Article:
If you have a heat lamp, why not warm up for let’s say, as long as you like, and keep the heat lamp on while your hanging?
The study showed 30 minutes and that’s what I was going by. I’m assuming, but don’t know of course, they would have tested the heating time and over 30 minutes might not have changed results? I don’t want to heat for so long that it is just wasted time, unless of course even more time would be better. Without evidence showing even more would be better I would prefer to use the 30 minute guideline. As far as keeping the heat lamp on the entire time, instead of allowing a cool down while the hanger is attached, I suppose the heat could be left on the entire time and then allow the cool down during traction wrapping. I like the idea of heating part of the hanging session and then starting the cool down while the hanger has it in a locked stable condition, but it may not make any difference. I’m new to hanging and trying to figure all this out well so I make the best choices. Less heating time might not provide a loosening of structure as much as 30 minutes and the study might have reflected this. Take anything I say at this stage with salt.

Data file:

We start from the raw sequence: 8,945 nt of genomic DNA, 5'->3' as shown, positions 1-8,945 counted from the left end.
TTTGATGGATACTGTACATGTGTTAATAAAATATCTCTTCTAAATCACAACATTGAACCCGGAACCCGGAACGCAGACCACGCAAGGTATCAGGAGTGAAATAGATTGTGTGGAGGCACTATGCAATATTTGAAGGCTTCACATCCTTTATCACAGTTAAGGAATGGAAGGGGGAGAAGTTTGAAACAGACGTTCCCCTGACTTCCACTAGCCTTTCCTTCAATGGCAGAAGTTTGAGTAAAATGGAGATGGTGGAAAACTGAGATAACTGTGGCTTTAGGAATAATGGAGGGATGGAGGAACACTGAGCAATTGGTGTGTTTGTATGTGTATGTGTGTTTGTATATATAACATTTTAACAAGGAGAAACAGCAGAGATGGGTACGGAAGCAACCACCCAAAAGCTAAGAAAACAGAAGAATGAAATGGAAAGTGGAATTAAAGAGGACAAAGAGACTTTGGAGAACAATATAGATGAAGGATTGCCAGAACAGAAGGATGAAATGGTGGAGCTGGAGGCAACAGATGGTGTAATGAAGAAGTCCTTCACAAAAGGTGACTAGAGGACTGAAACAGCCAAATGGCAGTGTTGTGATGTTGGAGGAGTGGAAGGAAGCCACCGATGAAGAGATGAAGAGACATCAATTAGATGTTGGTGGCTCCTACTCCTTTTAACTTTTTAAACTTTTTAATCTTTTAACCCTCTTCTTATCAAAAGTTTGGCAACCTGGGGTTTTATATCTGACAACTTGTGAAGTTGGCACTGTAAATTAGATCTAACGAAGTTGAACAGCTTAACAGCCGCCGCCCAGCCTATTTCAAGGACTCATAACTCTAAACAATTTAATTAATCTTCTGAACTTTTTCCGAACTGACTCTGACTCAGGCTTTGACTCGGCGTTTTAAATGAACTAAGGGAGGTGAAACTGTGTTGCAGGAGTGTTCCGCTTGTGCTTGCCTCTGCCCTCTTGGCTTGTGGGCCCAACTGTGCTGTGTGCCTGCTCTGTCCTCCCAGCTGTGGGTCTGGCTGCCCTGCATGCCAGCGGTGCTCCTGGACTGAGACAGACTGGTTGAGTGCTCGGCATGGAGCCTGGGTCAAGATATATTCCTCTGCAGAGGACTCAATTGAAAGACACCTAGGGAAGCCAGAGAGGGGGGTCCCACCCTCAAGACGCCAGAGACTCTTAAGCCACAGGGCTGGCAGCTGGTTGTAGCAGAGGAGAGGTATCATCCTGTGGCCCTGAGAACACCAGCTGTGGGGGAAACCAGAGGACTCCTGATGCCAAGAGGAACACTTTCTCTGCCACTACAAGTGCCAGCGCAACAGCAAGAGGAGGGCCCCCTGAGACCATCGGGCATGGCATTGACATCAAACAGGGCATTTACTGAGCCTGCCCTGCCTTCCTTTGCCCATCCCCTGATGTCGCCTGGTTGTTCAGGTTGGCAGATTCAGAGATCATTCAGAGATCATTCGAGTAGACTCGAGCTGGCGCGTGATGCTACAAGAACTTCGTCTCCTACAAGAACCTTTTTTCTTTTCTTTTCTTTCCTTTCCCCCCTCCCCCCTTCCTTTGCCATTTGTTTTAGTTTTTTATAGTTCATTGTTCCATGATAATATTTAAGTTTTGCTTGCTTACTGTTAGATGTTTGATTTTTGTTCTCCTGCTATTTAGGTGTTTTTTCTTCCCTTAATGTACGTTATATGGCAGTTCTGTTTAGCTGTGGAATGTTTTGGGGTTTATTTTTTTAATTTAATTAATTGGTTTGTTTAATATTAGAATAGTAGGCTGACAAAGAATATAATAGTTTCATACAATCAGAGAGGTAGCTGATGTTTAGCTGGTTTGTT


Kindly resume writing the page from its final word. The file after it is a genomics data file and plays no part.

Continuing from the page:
Edit: I now realise that Andrew said the study said extended time and then Andrew mentioned perhaps 30 minutes. Still, 30 minutes sounds good to me.
Last edited by beenthere : 08-30-2004 at .
Has anyone here done manual stretching with heat? eg. heat lamp? I’d like to fuse heating with stretching because of its obvious benefits, but a rice sock isn’t gonna work for manual. Any experiences or thoughts on this?